Help eliminate hepatitis
On World Hepatitis Day (28 July) the Public Health Agency is supporting the World Hepatitis Alliance campaign message to eliminate hepatitis.
In May 2016, the World Health Assembly endorsed the Global Health Sector Strategy (GHSS) on viral hepatitis 2016–2021. This calls for the elimination of viral hepatitis as a public health threat by 2030 (reducing new infections by 90% and deaths by 65%). Hepatitis B and C are responsible for 96% of all hepatitis deaths.
One of the most important ways to eliminate hepatitis is to encourage testing so people who are infected can access treatment.
The hepatitis B and C viruses are spread by contact with blood or bodily fluids of an infected person.
Dr Lucy Jessop, Consultant in Health Protection at PHA, explained: “Despite not being common in Northern Ireland, hepatitis B and C are extremely serious, potentially life-threatening infections.
“Hepatitis C is more commonly associated with sharing needles or equipment for injecting drugs. It can also be spread by having had a tattoo or body piercing using non-sterile equipment as well as injecting drugs. We are seeing an increase in people who inject drugs becoming infected with hepatitis C, so we would urge anyone who has injected drugs at any time, including steroids or tanning products, to get tested.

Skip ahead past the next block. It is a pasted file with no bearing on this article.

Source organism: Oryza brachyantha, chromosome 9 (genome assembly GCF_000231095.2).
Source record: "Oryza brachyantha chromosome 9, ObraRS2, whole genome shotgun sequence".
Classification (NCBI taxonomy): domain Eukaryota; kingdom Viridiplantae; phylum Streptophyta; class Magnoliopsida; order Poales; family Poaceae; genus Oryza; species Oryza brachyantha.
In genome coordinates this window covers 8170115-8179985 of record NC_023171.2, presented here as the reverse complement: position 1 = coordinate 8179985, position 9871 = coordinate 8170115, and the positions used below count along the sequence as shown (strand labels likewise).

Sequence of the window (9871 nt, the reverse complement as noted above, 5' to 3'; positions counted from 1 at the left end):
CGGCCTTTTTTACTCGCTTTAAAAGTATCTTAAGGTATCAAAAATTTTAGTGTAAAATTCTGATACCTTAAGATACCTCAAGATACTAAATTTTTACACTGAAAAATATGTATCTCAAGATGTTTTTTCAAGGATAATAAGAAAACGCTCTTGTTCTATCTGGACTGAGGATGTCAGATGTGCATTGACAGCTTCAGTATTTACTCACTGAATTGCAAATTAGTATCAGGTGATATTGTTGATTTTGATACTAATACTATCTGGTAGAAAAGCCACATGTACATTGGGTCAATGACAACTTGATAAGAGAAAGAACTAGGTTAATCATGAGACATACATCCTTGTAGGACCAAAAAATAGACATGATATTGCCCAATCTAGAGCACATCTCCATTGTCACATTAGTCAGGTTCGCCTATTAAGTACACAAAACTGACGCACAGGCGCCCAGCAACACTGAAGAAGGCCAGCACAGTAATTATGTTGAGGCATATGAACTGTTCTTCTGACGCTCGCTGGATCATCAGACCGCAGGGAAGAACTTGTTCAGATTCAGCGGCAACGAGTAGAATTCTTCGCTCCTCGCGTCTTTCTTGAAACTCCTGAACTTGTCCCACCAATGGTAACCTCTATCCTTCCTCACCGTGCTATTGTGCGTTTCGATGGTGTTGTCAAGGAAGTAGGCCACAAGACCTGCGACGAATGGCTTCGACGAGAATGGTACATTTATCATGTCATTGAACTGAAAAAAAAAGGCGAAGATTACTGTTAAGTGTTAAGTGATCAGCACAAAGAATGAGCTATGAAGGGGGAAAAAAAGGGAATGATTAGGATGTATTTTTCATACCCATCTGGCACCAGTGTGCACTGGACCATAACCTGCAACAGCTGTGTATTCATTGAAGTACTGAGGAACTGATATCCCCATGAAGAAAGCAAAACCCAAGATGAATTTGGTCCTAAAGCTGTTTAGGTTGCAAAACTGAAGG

“There are now new and very effective treatments available for hepatitis C leading to more than 90% of people treated being cured.
“We are encouraging people to come forward for testing if they could potentially be at risk of having contracted hepatitis.
“Hepatitis C is a disease that people can have for many years without developing any symptoms. However, it can be passed on to other people during this time and can lead to liver damage (cirrhosis) and liver cancer."
It is also important to know about how to avoid becoming infected. You can reduce your risk of infection by:
- Practising safer sex.
- Avoiding getting tattoos abroad where hygiene standards may not be good.
- Not sharing personal materials that may come into contact with blood (for example, needles, razors, toothbrushes, nail clippers) Injecting equipment can be obtained from various needle exchange sites across Northern Ireland to reduce the risk.
- Getting vaccinated against hepatitis B if you are in a risk group
If you’re worried about hepatitis B or C talk to your GP about getting tested. For information leaflets on hepatitis visit www.pha.site/publications and search “hepatitis”.
Notes to editors
- Viral hepatitis is a group of infectious diseases known as hepatitis A, B, C, D, and E. It kills 4,000 people every day worldwide and, although not very common in Northern Ireland, it is estimated 400 million people across the globe are infected. These infections can be prevented, but most people don't know how.
- In 2016, 101 people were newly diagnosed with hepatitis B and 111 with hepatitis C in Northern Ireland.